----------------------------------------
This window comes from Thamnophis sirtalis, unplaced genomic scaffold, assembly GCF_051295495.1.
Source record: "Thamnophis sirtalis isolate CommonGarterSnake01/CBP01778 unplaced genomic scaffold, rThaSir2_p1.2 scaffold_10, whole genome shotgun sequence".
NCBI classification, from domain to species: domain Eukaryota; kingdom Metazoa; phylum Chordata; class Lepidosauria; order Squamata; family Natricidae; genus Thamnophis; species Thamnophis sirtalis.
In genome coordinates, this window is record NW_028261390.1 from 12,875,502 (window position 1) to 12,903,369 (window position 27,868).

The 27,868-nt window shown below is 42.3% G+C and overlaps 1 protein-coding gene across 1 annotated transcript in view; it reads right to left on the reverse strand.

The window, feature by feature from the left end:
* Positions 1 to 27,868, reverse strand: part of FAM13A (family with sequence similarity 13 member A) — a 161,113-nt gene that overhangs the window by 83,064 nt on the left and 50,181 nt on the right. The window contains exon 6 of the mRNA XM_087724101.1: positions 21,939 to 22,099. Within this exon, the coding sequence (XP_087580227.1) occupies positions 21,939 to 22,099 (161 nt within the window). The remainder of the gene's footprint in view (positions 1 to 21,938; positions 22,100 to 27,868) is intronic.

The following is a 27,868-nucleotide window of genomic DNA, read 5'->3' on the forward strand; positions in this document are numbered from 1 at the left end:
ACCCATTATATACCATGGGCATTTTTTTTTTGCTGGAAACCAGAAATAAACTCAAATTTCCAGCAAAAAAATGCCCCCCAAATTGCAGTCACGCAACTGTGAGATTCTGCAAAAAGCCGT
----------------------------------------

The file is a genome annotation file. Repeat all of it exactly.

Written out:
This window comes from Thamnophis sirtalis, unplaced genomic scaffold, assembly GCF_051295495.1.
Source record: "Thamnophis sirtalis isolate CommonGarterSnake01/CBP01778 unplaced genomic scaffold, rThaSir2_p1.2 scaffold_10, whole genome shotgun sequence".
NCBI classification, from domain to species: domain Eukaryota; kingdom Metazoa; phylum Chordata; class Lepidosauria; order Squamata; family Natricidae; genus Thamnophis; species Thamnophis sirtalis.
In genome coordinates, this window is record NW_028261390.1 from 12,875,502 (window position 1) to 12,903,369 (window position 27,868).

The 27,868-nt window shown below is 42.3% G+C and overlaps 1 protein-coding gene across 1 annotated transcript in view; it reads right to left on the reverse strand.

The window, feature by feature from the left end:
* Positions 1 to 27,868, reverse strand: part of FAM13A (family with sequence similarity 13 member A) — a 161,113-nt gene that overhangs the window by 83,064 nt on the left and 50,181 nt on the right. The window contains exon 6 of the mRNA XM_087724101.1: positions 21,939 to 22,099. Within this exon, the coding sequence (XP_087580227.1) occupies positions 21,939 to 22,099 (161 nt within the window). The remainder of the gene's footprint in view (positions 1 to 21,938; positions 22,100 to 27,868) is intronic.

The following is a 27,868-nucleotide window of genomic DNA, read 5'->3' on the forward strand; positions in this document are numbered from 1 at the left end:
ACCCATTATATACCATGGGCATTTTTTTTTTGCTGGAAACCAGAAATAAACTCAAATTTCCAGCAAAAAAATGCCCCCCAAATTGCAGTCACGCAACTGTGAGATTCTGCAAAAAGCCGT